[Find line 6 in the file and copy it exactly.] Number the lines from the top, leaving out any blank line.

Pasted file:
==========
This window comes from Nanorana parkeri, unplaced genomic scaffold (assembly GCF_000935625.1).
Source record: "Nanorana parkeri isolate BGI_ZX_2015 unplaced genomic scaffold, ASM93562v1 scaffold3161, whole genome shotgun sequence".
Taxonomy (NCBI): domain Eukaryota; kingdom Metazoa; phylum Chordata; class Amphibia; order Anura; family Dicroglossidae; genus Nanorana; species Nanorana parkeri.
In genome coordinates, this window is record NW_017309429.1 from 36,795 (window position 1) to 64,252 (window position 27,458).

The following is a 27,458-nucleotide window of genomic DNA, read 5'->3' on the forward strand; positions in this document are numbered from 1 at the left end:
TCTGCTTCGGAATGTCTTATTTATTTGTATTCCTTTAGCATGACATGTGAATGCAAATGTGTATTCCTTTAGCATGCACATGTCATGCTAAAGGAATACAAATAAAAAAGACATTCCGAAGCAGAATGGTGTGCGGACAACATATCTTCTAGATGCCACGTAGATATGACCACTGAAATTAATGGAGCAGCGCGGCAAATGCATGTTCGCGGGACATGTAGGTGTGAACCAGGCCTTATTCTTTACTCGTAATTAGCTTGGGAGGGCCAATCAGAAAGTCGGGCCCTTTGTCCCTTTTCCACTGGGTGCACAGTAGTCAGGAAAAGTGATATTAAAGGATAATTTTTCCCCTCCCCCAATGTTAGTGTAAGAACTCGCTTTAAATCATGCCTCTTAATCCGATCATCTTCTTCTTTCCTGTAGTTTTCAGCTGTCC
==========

TCTGCTTCGGAATGTCTTATTTATTTGTATTCCTTTAGCATGACATGTGAATGCAAATGTGTATTCCTTTAGCATGCACATGTCATGCTAAAGGAATACAAATAAAAAAGACATTCCGAAGCAGAATGGTGTGCGGACAACATATCTTCTAGATGCCACGTAGATATGACCACTGAAATTAATGGAGCAGCGCGGCAAATGCATGTTCGCGGGACATGTAGGTGTGAACCAGGCCTTATTCTTTACTCGTAATTAGCTTGGGAGGGCCAATCAGAAAGTCGGGCCCTTTGTCCCTTTTCCACTGGGTGCACAGTAGTCAGGAAAAGTGATATTAAAGGATAATTTTTCCCCTCCCCCAATGTTAGTGTAAGAACTCGCTTTAAATCATGCCTCTTAATCCGATCATCTTCTTCTTTCCTGTAGTTTTCAGCTGTCC